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In India

Quake May Have Permanently Shifted Islands

Surveyors Begin Task of Determining Whether Disaster Altered Coastal Geography

By Rama Lakshmi
Special to The Washington Post
Tuesday, January 4, 2005; Page A11

NEW DELHI, Jan. 3 -- The tsunami triggered by a massive undersea earthquake Dec. 26 not only washed away thousands of people living on India's coastlines, it also may have permanently altered India's geography.

India's chief surveyor said Monday that some islands in the Andaman and Nicobar archipelago, a group of about 550 islands stretching between Burma and Indonesia, may have shifted when the Earth shook.

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The surveyor, Prithvish Nag, said a team of geodetic surveyors has been sent to the islands "to study how the contours may have changed or islands may have [been] shifted by the impact of the earthquake."

"This is a huge and time-consuming exercise -- to see the shift, the tilt and the tectonic changes in the area," Nag said.

Officials said it was important to assess the changes because of their potential impact on ocean shipping and because a possible northward shift in tectonic plates could affect a quake-prone region in northeastern India.

Military officials confirmed that India's southernmost point in the Indian Ocean, a coral reef in the Nicobars called Indira Point, had vanished beneath the water. The island, about 86 miles from Sumatra, was hit by the full wrath of the tsunami.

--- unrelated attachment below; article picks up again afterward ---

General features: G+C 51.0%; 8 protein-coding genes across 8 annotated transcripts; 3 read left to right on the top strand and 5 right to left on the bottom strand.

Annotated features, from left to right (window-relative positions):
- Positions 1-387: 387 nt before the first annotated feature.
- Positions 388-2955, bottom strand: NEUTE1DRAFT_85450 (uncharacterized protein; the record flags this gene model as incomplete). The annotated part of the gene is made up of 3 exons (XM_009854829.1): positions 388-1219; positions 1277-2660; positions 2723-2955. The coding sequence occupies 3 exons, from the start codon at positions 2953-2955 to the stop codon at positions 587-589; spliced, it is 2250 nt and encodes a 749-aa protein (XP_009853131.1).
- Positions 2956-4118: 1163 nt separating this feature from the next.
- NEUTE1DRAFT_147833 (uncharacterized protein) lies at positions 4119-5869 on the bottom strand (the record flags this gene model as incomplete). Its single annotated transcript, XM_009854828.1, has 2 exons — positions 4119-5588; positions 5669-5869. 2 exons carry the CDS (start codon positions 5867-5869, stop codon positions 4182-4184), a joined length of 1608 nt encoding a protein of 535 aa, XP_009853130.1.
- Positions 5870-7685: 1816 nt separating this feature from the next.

"Indira Point has visually disappeared; there is a water column over it," Commandant Salil Mehta said last week in Port Blair, the capital of the Andaman and Nicobar Islands. "Only time will tell if the island will reemerge or if it is gone forever. There is a shifting of landmass, and a survey has to be carried out, because the contour levels have changed in many places. It is vital for shipping."

The surveyors will operate from about 20 control points throughout the islands, using GPS systems to study latitude, longitude and height over a 24-hour period at each point and then compare the results to past surveys.

"Our mapping may have to be revised based on the data we collect," Nag said. "It is not merely changing of the contours. Such was the impact that the islands may have shifted, too."

After the undersea quake, Indian geologists were also concerned about the possibility that the tectonic plate known as the India Plate may have shifted north, affecting the seismic vulnerability of the region.

"The Indian Plate has been moving toward north at 3 to 5 centimeters a year, building tremendous stress in the Himalayas," said Gautam Dasgupta, a geologist at the Geological Survey of India. "When the Sumatra earthquake occurred, we wanted to see if it had pushed it further north toward our earthquake-prone state of Assam."

The Earth's subsurface is composed of tectonic plates that move slightly over time; abrupt shifts in those plates can cause earthquakes. According to the U.S. Geological Survey, the Dec. 26 quake occurred when the Burma Microplate suddenly moved above the adjoining India Plate.

The USGS said the quake caused slippage of about 700 miles of sea bottom along the boundary line between the two plates, probably by about 50 feet, and lifted the sea floor by several feet. It did not indicate whether the India Plate had moved northward, however.

The Andaman and Nicobar Islands have had more than 80 moderate tremors since the first quake, but Indian officials rejected suggestions that the aftershocks were moving northward.

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